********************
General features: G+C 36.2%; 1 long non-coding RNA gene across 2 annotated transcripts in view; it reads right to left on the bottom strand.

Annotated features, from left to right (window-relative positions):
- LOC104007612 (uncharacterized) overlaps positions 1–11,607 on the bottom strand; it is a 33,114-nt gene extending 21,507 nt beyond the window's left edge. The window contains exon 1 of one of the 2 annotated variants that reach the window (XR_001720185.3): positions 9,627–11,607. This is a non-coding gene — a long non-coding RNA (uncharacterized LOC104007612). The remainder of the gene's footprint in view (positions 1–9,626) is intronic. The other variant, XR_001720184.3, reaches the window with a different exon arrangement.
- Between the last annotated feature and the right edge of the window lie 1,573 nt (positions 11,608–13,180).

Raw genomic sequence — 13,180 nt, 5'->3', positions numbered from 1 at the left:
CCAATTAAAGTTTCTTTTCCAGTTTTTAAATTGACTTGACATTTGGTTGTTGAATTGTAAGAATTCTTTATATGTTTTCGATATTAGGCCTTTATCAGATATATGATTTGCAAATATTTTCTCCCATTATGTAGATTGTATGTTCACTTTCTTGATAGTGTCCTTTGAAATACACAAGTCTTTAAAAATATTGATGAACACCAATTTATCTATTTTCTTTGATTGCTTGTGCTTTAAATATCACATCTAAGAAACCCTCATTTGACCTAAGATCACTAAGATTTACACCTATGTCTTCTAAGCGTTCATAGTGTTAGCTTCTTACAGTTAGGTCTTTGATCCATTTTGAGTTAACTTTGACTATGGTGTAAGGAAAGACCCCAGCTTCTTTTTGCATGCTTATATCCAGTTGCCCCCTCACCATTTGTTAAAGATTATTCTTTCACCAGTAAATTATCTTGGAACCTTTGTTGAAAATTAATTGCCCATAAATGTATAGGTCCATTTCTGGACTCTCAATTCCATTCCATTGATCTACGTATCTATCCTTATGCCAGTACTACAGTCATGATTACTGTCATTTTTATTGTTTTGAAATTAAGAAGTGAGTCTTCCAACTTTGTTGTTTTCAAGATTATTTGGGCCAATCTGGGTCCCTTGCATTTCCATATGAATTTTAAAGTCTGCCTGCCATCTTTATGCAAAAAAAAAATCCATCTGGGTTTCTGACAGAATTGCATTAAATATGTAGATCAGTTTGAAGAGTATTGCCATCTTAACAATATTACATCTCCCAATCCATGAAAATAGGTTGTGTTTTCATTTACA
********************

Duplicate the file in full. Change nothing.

General features: G+C 36.2%; 1 long non-coding RNA gene across 2 annotated transcripts in view; it reads right to left on the bottom strand.

Annotated features, from left to right (window-relative positions):
- LOC104007612 (uncharacterized) overlaps positions 1–11,607 on the bottom strand; it is a 33,114-nt gene extending 21,507 nt beyond the window's left edge. The window contains exon 1 of one of the 2 annotated variants that reach the window (XR_001720185.3): positions 9,627–11,607. This is a non-coding gene — a long non-coding RNA (uncharacterized LOC104007612). The remainder of the gene's footprint in view (positions 1–9,626) is intronic. The other variant, XR_001720184.3, reaches the window with a different exon arrangement.
- Between the last annotated feature and the right edge of the window lie 1,573 nt (positions 11,608–13,180).

Raw genomic sequence — 13,180 nt, 5'->3', positions numbered from 1 at the left:
CCAATTAAAGTTTCTTTTCCAGTTTTTAAATTGACTTGACATTTGGTTGTTGAATTGTAAGAATTCTTTATATGTTTTCGATATTAGGCCTTTATCAGATATATGATTTGCAAATATTTTCTCCCATTATGTAGATTGTATGTTCACTTTCTTGATAGTGTCCTTTGAAATACACAAGTCTTTAAAAATATTGATGAACACCAATTTATCTATTTTCTTTGATTGCTTGTGCTTTAAATATCACATCTAAGAAACCCTCATTTGACCTAAGATCACTAAGATTTACACCTATGTCTTCTAAGCGTTCATAGTGTTAGCTTCTTACAGTTAGGTCTTTGATCCATTTTGAGTTAACTTTGACTATGGTGTAAGGAAAGACCCCAGCTTCTTTTTGCATGCTTATATCCAGTTGCCCCCTCACCATTTGTTAAAGATTATTCTTTCACCAGTAAATTATCTTGGAACCTTTGTTGAAAATTAATTGCCCATAAATGTATAGGTCCATTTCTGGACTCTCAATTCCATTCCATTGATCTACGTATCTATCCTTATGCCAGTACTACAGTCATGATTACTGTCATTTTTATTGTTTTGAAATTAAGAAGTGAGTCTTCCAACTTTGTTGTTTTCAAGATTATTTGGGCCAATCTGGGTCCCTTGCATTTCCATATGAATTTTAAAGTCTGCCTGCCATCTTTATGCAAAAAAAAAATCCATCTGGGTTTCTGACAGAATTGCATTAAATATGTAGATCAGTTTGAAGAGTATTGCCATCTTAACAATATTACATCTCCCAATCCATGAAAATAGGTTGTGTTTTCATTTACA